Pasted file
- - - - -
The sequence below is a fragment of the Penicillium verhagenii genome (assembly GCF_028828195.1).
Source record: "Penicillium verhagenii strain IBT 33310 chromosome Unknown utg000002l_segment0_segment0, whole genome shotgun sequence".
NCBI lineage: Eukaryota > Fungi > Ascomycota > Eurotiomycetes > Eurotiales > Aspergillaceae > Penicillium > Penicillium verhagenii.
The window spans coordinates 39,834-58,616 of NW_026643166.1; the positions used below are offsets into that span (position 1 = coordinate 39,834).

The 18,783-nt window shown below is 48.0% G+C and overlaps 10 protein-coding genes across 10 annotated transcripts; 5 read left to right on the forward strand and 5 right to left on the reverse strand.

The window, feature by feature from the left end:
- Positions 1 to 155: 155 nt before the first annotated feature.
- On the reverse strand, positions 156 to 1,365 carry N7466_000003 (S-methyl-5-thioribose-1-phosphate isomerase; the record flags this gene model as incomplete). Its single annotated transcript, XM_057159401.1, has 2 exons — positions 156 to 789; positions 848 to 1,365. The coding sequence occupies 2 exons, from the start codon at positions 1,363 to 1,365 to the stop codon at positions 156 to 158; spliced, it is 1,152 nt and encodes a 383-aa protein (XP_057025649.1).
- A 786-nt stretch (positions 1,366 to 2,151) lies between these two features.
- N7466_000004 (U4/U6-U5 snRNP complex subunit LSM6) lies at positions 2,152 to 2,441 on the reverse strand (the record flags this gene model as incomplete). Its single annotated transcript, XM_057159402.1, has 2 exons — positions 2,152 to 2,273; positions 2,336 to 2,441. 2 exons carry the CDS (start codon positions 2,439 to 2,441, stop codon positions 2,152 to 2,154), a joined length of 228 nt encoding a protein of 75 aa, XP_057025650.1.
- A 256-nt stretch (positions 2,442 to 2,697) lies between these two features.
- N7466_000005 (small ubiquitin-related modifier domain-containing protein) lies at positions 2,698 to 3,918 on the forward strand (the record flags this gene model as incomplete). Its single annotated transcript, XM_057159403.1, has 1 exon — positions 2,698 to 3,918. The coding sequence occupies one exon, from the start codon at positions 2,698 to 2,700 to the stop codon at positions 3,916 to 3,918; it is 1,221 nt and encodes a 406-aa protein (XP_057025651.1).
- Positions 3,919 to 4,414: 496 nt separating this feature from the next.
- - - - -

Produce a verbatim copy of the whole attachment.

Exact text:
The sequence below is a fragment of the Penicillium verhagenii genome (assembly GCF_028828195.1).
Source record: "Penicillium verhagenii strain IBT 33310 chromosome Unknown utg000002l_segment0_segment0, whole genome shotgun sequence".
NCBI lineage: Eukaryota > Fungi > Ascomycota > Eurotiomycetes > Eurotiales > Aspergillaceae > Penicillium > Penicillium verhagenii.
The window spans coordinates 39,834-58,616 of NW_026643166.1; the positions used below are offsets into that span (position 1 = coordinate 39,834).

The 18,783-nt window shown below is 48.0% G+C and overlaps 10 protein-coding genes across 10 annotated transcripts; 5 read left to right on the forward strand and 5 right to left on the reverse strand.

The window, feature by feature from the left end:
- Positions 1 to 155: 155 nt before the first annotated feature.
- On the reverse strand, positions 156 to 1,365 carry N7466_000003 (S-methyl-5-thioribose-1-phosphate isomerase; the record flags this gene model as incomplete). Its single annotated transcript, XM_057159401.1, has 2 exons — positions 156 to 789; positions 848 to 1,365. The coding sequence occupies 2 exons, from the start codon at positions 1,363 to 1,365 to the stop codon at positions 156 to 158; spliced, it is 1,152 nt and encodes a 383-aa protein (XP_057025649.1).
- A 786-nt stretch (positions 1,366 to 2,151) lies between these two features.
- N7466_000004 (U4/U6-U5 snRNP complex subunit LSM6) lies at positions 2,152 to 2,441 on the reverse strand (the record flags this gene model as incomplete). Its single annotated transcript, XM_057159402.1, has 2 exons — positions 2,152 to 2,273; positions 2,336 to 2,441. 2 exons carry the CDS (start codon positions 2,439 to 2,441, stop codon positions 2,152 to 2,154), a joined length of 228 nt encoding a protein of 75 aa, XP_057025650.1.
- A 256-nt stretch (positions 2,442 to 2,697) lies between these two features.
- N7466_000005 (small ubiquitin-related modifier domain-containing protein) lies at positions 2,698 to 3,918 on the forward strand (the record flags this gene model as incomplete). Its single annotated transcript, XM_057159403.1, has 1 exon — positions 2,698 to 3,918. The coding sequence occupies one exon, from the start codon at positions 2,698 to 2,700 to the stop codon at positions 3,916 to 3,918; it is 1,221 nt and encodes a 406-aa protein (XP_057025651.1).
- Positions 3,919 to 4,414: 496 nt separating this feature from the next.